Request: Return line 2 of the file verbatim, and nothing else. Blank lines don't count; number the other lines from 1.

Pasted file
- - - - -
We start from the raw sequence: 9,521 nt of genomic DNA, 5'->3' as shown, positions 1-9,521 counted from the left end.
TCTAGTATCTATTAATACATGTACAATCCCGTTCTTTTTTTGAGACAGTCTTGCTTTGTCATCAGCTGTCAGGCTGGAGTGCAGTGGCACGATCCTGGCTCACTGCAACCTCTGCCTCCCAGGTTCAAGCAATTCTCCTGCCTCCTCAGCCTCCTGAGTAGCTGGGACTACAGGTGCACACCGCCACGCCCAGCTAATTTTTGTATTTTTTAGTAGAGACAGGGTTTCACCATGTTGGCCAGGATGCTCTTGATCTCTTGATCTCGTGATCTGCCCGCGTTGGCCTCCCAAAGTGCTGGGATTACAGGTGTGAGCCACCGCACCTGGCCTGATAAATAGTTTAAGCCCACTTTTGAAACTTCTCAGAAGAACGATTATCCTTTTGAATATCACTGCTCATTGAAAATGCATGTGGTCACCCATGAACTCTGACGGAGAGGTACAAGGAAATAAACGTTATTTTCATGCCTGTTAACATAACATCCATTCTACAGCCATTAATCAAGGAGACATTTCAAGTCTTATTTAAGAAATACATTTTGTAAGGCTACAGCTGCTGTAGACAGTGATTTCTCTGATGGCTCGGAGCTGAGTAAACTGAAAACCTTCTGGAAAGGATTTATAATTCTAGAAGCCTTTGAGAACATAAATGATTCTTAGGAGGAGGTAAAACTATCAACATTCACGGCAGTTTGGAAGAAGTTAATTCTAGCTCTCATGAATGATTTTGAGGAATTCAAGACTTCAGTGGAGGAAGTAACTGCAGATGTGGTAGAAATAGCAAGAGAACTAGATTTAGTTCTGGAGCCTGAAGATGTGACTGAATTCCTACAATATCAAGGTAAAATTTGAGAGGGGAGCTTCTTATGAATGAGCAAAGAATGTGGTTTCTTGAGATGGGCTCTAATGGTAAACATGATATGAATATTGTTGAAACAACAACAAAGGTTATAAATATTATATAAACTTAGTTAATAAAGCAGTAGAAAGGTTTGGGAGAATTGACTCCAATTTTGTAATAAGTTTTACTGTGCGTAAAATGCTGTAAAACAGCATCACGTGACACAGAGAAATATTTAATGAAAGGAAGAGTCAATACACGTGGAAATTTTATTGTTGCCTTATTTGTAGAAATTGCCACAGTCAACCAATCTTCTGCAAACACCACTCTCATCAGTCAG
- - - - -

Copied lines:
TCTAGTATCTATTAATACATGTACAATCCCGTTCTTTTTTTGAGACAGTCTTGCTTTGTCATCAGCTGTCAGGCTGGAGTGCAGTGGCACGATCCTGGCTCACTGCAACCTCTGCCTCCCAGGTTCAAGCAATTCTCCTGCCTCCTCAGCCTCCTGAGTAGCTGGGACTACAGGTGCACACCGCCACGCCCAGCTAATTTTTGTATTTTTTAGTAGAGACAGGGTTTCACCATGTTGGCCAGGATGCTCTTGATCTCTTGATCTCGTGATCTGCCCGCGTTGGCCTCCCAAAGTGCTGGGATTACAGGTGTGAGCCACCGCACCTGGCCTGATAAATAGTTTAAGCCCACTTTTGAAACTTCTCAGAAGAACGATTATCCTTTTGAATATCACTGCTCATTGAAAATGCATGTGGTCACCCATGAACTCTGACGGAGAGGTACAAGGAAATAAACGTTATTTTCATGCCTGTTAACATAACATCCATTCTACAGCCATTAATCAAGGAGACATTTCAAGTCTTATTTAAGAAATACATTTTGTAAGGCTACAGCTGCTGTAGACAGTGATTTCTCTGATGGCTCGGAGCTGAGTAAACTGAAAACCTTCTGGAAAGGATTTATAATTCTAGAAGCCTTTGAGAACATAAATGATTCTTAGGAGGAGGTAAAACTATCAACATTCACGGCAGTTTGGAAGAAGTTAATTCTAGCTCTCATGAATGATTTTGAGGAATTCAAGACTTCAGTGGAGGAAGTAACTGCAGATGTGGTAGAAATAGCAAGAGAACTAGATTTAGTTCTGGAGCCTGAAGATGTGACTGAATTCCTACAATATCAAGGTAAAATTTGAGAGGGGAGCTTCTTATGAATGAGCAAAGAATGTGGTTTCTTGAGATGGGCTCTAATGGTAAACATGATATGAATATTGTTGAAACAACAACAAAGGTTATAAATATTATATAAACTTAGTTAATAAAGCAGTAGAAAGGTTTGGGAGAATTGACTCCAATTTTGTAATAAGTTTTACTGTGCGTAAAATGCTGTAAAACAGCATCACGTGACACAGAGAAATATTTAATGAAAGGAAGAGTCAATACACGTGGAAATTTTATTGTTGCCTTATTTGTAGAAATTGCCACAGTCAACCAATCTTCTGCAAACACCACTCTCATCAGTCAG